Investing in the NHS Workforce?
The Perennial Challenge to Get it Right
Written by Raj Bharadva with insights from current interims we are working with.
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People are the Lifeblood of the NHS
Without good people delivering quality care, there is no NHS. The NHS is the biggest employer in Europe of highly skilled professionals. NHS England employs 1.2m, while a further 300,000 work for the NHS in Scotland, Wales, and Northern Ireland. That is one in every 25 working age adults, three quarters of whom are women. It does not include those working in Social Care. Working in the NHS demands the highest levels of skill and compassion, and the NHS attracts some of the best people from home and abroad. But, over the past decade, workforce growth has not kept up with the need. Staffing capacity issues often leave NHS workers in firefighting mode.
How Big is the Workforce Shortage
Increasing demand for its services from an aging population and financial constraints have been root causes of workforce supply and retention issues for many years, now exacerbated by the Covid pandemic. With unfilled vacancies rising to 110,192 according to official figures in Dec 2021, including 39,652 nurses and 8,158 doctors, there is a growing sense of crisis among NHS leaders.
Analysis by the King’s Fund suggests the NHS workforce gap could reach almost 250,000 by 2030. Nursing is facing one of the greatest problems with one in eight posts vacant. The Interim NHS People Plan identified nursing shortages as “the single biggest and most urgent we need to address.” This is partly due to the integral role of nurses in delivering the NHS Long Term Plan, but also due to the absolute number of vacancies. There are significant shortages in learning disability, primary and community nursing, whilst the mental health nursing workforce dropped by 11% between 2009 and 2019, resulting in a critical shortage today.
Retirement is also a looming issue as the workforce is ageing. 13% of secondary care doctors and 18% of GPs will be reaching minimum retirement age in the next one to 10 years. This could mean a loss of over 25,000 doctors through retirement alone. In addition, the number of doctors taking early retirement has more than trebled over the past 13 years. Early indicators suggest the stress of working in the NHS through a pandemic may cause this to rise even further.
In an NHS Providers survey of Trust leaders, 75% cited workforce shortages as their top priority. Staff shortages are now as pressing as the financial challenge, because it will be the key limiting factor on efforts to boost NHS activity and tackle the rising backlog. To add to the gloom the most recent NHS Staff Survey results shows up these strains, especially in job satisfaction and staff wellbeing.
The need for workforce action could not be more acute. This includes the need to transform the way the NHS delivers patient care, empowers its people and cares for their wellbeing.
Why is it Difficult to Recruit and Retain Staff?
Recruiting and retaining staff has become increasingly difficult due to the pandemic making the job itself harder, training shortfalls and the unmistakable impact of prolonged pay restraints. All this leads to further budgetary pressures, also reflected in the NHS’s extensive dependency on agency staff, to routinely support day to day operations.
While pay is an important lever in attracting and keeping staff, it is also subject to tight regulations within the NHS, and part of the wider public sector pay policy. Workplace culture and environment are also strong determining factors, and making the NHS a great place to work must also be part of the bigger picture.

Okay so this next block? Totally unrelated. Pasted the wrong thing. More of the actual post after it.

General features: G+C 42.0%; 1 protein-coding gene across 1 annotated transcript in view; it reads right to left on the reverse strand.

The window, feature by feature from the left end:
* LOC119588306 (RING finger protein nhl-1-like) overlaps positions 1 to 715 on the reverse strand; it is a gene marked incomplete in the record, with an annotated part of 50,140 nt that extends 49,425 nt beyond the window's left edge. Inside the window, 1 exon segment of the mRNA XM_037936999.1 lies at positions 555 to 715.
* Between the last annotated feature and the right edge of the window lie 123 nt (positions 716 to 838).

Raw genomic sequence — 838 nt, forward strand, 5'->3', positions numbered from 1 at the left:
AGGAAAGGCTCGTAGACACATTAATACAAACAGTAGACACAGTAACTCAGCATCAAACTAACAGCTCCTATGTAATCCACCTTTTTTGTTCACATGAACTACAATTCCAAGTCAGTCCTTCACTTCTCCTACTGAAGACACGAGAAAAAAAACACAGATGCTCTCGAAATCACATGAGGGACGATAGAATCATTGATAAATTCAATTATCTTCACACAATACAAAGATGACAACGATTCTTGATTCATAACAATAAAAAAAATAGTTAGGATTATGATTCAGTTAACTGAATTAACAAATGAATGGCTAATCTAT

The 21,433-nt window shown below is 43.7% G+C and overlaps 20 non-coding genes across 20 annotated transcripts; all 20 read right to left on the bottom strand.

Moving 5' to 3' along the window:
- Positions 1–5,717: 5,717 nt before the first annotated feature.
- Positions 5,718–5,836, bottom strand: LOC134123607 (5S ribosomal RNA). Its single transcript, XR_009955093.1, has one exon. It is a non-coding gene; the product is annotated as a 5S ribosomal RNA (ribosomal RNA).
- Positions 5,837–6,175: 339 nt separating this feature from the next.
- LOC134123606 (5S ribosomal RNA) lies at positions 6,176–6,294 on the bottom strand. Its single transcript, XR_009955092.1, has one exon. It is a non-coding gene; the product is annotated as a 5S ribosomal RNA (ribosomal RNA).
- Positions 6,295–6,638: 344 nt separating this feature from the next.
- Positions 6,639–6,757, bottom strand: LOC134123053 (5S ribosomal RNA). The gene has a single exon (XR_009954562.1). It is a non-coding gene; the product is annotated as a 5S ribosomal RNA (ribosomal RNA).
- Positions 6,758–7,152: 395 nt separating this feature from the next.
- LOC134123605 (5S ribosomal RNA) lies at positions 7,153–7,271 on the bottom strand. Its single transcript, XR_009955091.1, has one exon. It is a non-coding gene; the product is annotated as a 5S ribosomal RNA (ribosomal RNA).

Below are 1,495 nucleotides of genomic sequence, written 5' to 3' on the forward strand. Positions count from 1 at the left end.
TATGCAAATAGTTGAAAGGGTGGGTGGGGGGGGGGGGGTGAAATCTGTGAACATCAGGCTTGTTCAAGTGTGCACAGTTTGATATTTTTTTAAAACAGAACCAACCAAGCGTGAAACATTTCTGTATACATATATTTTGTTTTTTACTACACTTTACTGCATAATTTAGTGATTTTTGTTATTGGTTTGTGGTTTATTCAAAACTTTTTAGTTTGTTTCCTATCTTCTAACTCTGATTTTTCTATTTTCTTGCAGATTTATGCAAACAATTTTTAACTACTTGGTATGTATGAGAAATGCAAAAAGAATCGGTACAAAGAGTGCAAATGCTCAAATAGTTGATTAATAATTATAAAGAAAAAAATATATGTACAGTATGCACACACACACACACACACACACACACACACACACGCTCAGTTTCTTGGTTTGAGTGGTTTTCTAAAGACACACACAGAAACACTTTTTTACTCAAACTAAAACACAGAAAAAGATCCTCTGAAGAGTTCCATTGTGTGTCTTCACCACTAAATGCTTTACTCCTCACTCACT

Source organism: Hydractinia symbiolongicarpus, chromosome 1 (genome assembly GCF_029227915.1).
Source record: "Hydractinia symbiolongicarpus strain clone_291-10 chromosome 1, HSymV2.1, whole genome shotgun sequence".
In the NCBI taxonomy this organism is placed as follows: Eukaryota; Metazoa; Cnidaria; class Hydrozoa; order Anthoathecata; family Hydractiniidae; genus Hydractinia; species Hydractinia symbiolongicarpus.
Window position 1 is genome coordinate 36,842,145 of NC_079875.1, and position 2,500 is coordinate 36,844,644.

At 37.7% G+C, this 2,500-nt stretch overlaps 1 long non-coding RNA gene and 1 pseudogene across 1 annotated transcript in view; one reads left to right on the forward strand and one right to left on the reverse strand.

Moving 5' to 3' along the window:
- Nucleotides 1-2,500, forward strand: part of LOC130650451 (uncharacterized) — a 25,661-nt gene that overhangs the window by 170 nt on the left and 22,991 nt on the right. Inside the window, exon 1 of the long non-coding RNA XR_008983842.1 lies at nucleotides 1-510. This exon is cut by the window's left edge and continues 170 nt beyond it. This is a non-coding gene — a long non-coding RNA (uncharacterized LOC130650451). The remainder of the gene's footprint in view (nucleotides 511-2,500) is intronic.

This is widely acknowledged in the ‘Interim NHS people Plan’ (2019), and its follow up report ‘We are the NHS: People Plan 2020/21 – Action For Us All’ (2020). These strategies were developed collaboratively across the NHS with partners including the British Medical Association (BMA), the Royal College of Nursing (RCN), NHS managers and staff unions. At its core, the plan establishes that more needs to be done to improve retention of existing healthcare staff and transform ways of working, in addition to recruiting new workers. It could be argued the NHS People Plans are high in aspiration, but low in detail on how these strategic objectives are to be achieved.
Expert Thinkers, Great Ideas
Workforce challenges have been front and centre for NHS influencers and policymakers for a long time. Indeed, there is little new or original that we, at Practicus, can add to the depth of thinking that is out there already. However, we can remind the reader of some of the innovations taking shape, and some of the good ideas already conceived that could give decision makers some solutions to workforce challenges.
In 2019, three the UK’s best known healthcare think tanks: The Health Foundation, The King’s Fund and Nuffield Trust combined their resources and industry voices to present a collective set of key workforce findings and recommendations in their report: ‘Closing the Gap’. This report focused on primary care and nursing staff, where shortages are most severe, and looked in great detail at the critical issues of:
- Training: developing supply of new staff
- Pay and reward to attract and retain staff
- Being a great place to work and build a career
- Workforce redesign: right teams with the right skills and technological support
- International recruitment
Then the pandemic struck, throwing even more challenges at the NHS, and this timely research into the long grass. However, this collaborative thinking by leading policy influencers remains a valid piece of work with some well thought out recommendations, which deserve to be part of any plan to tackle the workforce crisis.
Closing the Gap – Key Recommendations
There are no silver bullets, but some high-impact policy actions combined with the right funding could, over time create a sustainable model for general practice and help to eliminate nursing shortages. Key ideas include:
- Growing the Workforce